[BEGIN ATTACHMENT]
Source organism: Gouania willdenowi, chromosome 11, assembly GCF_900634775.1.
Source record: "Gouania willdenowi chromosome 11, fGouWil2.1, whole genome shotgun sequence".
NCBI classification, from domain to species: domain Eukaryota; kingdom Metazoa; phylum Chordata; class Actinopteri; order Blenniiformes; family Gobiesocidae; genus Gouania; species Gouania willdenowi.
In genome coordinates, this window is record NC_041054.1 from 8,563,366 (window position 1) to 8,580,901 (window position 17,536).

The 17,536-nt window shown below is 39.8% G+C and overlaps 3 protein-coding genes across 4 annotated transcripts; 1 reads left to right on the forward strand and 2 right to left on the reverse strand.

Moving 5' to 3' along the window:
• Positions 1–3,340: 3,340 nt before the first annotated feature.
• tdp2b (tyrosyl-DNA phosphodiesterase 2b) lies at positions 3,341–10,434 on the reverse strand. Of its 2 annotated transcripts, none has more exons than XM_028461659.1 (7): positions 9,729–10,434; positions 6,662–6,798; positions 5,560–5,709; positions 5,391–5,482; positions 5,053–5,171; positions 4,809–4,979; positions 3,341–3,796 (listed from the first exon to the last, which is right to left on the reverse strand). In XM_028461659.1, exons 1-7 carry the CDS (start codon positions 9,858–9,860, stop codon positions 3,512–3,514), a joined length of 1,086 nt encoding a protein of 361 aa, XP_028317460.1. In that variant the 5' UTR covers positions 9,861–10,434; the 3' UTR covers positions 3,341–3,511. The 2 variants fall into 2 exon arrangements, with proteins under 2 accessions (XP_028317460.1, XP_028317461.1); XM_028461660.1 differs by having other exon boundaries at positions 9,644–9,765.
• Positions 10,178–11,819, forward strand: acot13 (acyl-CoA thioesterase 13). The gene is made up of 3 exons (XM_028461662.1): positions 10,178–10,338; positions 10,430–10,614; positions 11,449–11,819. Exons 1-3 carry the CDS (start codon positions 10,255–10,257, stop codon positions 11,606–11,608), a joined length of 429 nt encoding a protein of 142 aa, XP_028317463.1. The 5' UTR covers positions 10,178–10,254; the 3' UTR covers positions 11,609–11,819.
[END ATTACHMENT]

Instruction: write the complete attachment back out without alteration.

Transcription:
Source organism: Gouania willdenowi, chromosome 11, assembly GCF_900634775.1.
Source record: "Gouania willdenowi chromosome 11, fGouWil2.1, whole genome shotgun sequence".
NCBI classification, from domain to species: domain Eukaryota; kingdom Metazoa; phylum Chordata; class Actinopteri; order Blenniiformes; family Gobiesocidae; genus Gouania; species Gouania willdenowi.
In genome coordinates, this window is record NC_041054.1 from 8,563,366 (window position 1) to 8,580,901 (window position 17,536).

The 17,536-nt window shown below is 39.8% G+C and overlaps 3 protein-coding genes across 4 annotated transcripts; 1 reads left to right on the forward strand and 2 right to left on the reverse strand.

Moving 5' to 3' along the window:
• Positions 1–3,340: 3,340 nt before the first annotated feature.
• tdp2b (tyrosyl-DNA phosphodiesterase 2b) lies at positions 3,341–10,434 on the reverse strand. Of its 2 annotated transcripts, none has more exons than XM_028461659.1 (7): positions 9,729–10,434; positions 6,662–6,798; positions 5,560–5,709; positions 5,391–5,482; positions 5,053–5,171; positions 4,809–4,979; positions 3,341–3,796 (listed from the first exon to the last, which is right to left on the reverse strand). In XM_028461659.1, exons 1-7 carry the CDS (start codon positions 9,858–9,860, stop codon positions 3,512–3,514), a joined length of 1,086 nt encoding a protein of 361 aa, XP_028317460.1. In that variant the 5' UTR covers positions 9,861–10,434; the 3' UTR covers positions 3,341–3,511. The 2 variants fall into 2 exon arrangements, with proteins under 2 accessions (XP_028317460.1, XP_028317461.1); XM_028461660.1 differs by having other exon boundaries at positions 9,644–9,765.
• Positions 10,178–11,819, forward strand: acot13 (acyl-CoA thioesterase 13). The gene is made up of 3 exons (XM_028461662.1): positions 10,178–10,338; positions 10,430–10,614; positions 11,449–11,819. Exons 1-3 carry the CDS (start codon positions 10,255–10,257, stop codon positions 11,606–11,608), a joined length of 429 nt encoding a protein of 142 aa, XP_028317463.1. The 5' UTR covers positions 10,178–10,254; the 3' UTR covers positions 11,609–11,819.